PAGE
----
My next ultrasound is tomorrow at 9:15AM PDT. I appreciate any good thoughts you’d like to pass along. I will be 8w.
In taking your advice, I have not confronted or otherwise dealt with the situation with K. Things have gotten beyond awkward but I think she is too intimidated by me to confront me. Nothing to be done about it until the issue is pushed.
And now for the more pressing matter. I have written before about my challenging relationship with and now estrangement from my mother (well, parents, actually). It is my belief that my mother has a personality disorder and at the very least suffers from narcissism with paranoia. It is likely that she has borderline personality disorder and we know she is a high conflict person. I have not spoken with her or seen her since Christmas day, 2011.
As has been the case for almost all of my life, I tend to consider how she will react to information or events almost ahead of anyone else. It is par for the course for growing up with someone who never connected with me emotionally, intellectually, or psychologically. It was always left up to me to figure out what to say/not to say, what to do/not to do, what to share/not to share. It was, quite literally, like navigating a mine field. Something that elicited benign Response A today, might get an entirely contradictory response tomorrow. It was crazy making, especially for a child but I recognize that it is how my relationship to and with her was programmed.
My mother does not know unconditional love. Perhaps that is because she never received it herself (although, neither did I and I get it). Everything has strings attached and a price to be paid. She equates love with control. Do what she wants and she behaves in her version of a loving way. Don’t and suffer the consequences (which include blame, berating, withholding of previous commitments, etc).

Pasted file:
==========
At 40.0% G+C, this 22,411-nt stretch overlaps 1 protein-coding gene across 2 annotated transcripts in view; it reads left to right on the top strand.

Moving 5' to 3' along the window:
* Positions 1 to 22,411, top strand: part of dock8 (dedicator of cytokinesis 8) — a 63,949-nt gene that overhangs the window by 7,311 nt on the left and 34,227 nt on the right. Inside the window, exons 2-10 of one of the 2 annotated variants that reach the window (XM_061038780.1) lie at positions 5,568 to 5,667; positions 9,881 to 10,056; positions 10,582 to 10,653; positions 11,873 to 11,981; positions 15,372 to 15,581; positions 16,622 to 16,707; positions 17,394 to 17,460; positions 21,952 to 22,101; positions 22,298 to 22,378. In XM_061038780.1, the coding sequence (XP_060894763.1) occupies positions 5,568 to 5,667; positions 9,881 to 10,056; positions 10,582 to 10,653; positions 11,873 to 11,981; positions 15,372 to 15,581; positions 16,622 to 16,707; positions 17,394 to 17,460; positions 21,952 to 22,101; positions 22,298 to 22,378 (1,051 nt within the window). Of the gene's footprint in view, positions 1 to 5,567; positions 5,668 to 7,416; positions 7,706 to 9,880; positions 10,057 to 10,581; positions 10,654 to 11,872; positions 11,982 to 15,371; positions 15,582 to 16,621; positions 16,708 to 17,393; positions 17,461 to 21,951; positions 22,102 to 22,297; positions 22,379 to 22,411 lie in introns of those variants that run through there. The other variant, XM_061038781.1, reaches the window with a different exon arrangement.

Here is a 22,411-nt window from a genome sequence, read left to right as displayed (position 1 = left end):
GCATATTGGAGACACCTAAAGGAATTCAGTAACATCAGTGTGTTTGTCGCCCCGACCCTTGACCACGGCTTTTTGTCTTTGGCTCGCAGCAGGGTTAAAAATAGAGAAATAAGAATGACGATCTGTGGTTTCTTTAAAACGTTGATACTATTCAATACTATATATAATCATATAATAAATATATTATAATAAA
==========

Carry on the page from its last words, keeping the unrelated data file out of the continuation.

Given our estrangement, I am not at all sure how she will come to learn that I am pregnant when I am ready to share that information with my family and friends. She, of course, will believe she is due to be told by me, directly, and that I should be subjected to answering her myriad (read: intrusive and inappropriate) questions. She will think that she is owed being told first. As with everything, me being pregnant will be all about her.
Issue one surrounds how I will tell her, my dad, and my sister. I mean, I could simply not tell them and let the news find them via the only person in my family I do have a relationship with, my uncle. I hate to put him in that position, and I wouldn’t actually be (meaning, he could choose not to tell her, although pigs would have to be flying before he would not tell her). So, the how to tell her is Question #1. I am a respectful person and I don’t want to cause harm or duress to my aging parents. However, by the time I would be willing to tell, we will not have had contact for 7 or 8 months.